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Travel Through Time in Historic Greater Fort Lauderdale
Hailed for its spectacular golden sand and vibrant nightlife, Greater Fort Lauderdale has a lot more to offer than just fun and sun. Beyond its legendary beaches, the region is rich in history, making it a perfect destination for inspiration as well as relaxation. When you immerse yourself in the culture of Greater Fort Lauderdale, you’ll dig deeper into the region’s relationship with American Indians, maritime industry, the Civil Rights movement, and more. On this four-day trip, discover where to learn about history, from the houses of the city’s earliest pioneers and beaches that played a key role in Florida’s famed “wade-in” protests to magnificent examples of mid-century architecture and restaurants that hosted presidents and Hollywood’s brightest stars. Here’s how to soak up some unforgettable culture and the sun in one glorious long weekend. If you have a passion for the past, you’ve come to the right place.
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    The Riverside Hotel in Las Olas
    Day 1
    Arrive in Fort Lauderdale
    Many of Greater Fort Lauderdale’s hotels delve into the area’s fabulous past. The Ritz-Carlton, Fort Lauderdale’s vintage glamour celebrates the destination’s designation as the Yachting Capital of the World with design details such as a pool inspired by a ship’s bow and oceanside views. Meanwhile, the more traditional Riverside Hotel rooms, complete with dark wood furniture and bright white bedding, will have you feeling snugly tucked into a ship’s stateroom. If you’re crazy about mid-century architecture, you’ll adore the Manhattan Tower Apartment Hotel. Its building was designed in 1952 by the great Charles McKirahan, who left quite the stamp on Fort Lauderdale with many impressive examples of his work throughout the city.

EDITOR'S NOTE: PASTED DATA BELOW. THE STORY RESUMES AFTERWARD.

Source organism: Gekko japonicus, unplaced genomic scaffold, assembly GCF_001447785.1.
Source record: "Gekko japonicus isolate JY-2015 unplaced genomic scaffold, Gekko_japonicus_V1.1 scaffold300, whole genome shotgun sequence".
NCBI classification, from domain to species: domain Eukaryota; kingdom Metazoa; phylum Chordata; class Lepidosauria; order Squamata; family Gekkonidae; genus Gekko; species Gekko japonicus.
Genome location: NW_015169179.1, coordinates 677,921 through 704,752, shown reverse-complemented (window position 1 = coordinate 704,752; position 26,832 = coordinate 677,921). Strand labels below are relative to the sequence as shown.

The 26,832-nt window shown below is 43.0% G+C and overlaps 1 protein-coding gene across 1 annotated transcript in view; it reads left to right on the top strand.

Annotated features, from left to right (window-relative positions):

Still can’t get enough mid-century design? Take a self-guided walking tour of Fort Lauderdale’s architectural gems. Dubbed “McKirahan Village,” Yacht Club Boulevard is home to several stunning examples of the master’s ingenuity. Don’t miss the former Castro Convertibles building now occupied by Ferguson Plumbing on N. Federal Highway, and the 16-story Birch Tower in Fort Lauderdale’s central beach neighborhood, with its floating, neon-backed sign—it was Broward County’s tallest high-rise building in the 1960s.  

    If all this walking makes you hungry, go with “The Flo,” The Floridian, that is, a landmark diner that’s cooked up comfort food for more than seven decades. Chef John Jennet’s crab meat omelet gets rave reviews, and breakfast is served 24/7.
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    The Bonnet House
    Day 2
    Uncover the Past at Historic Homes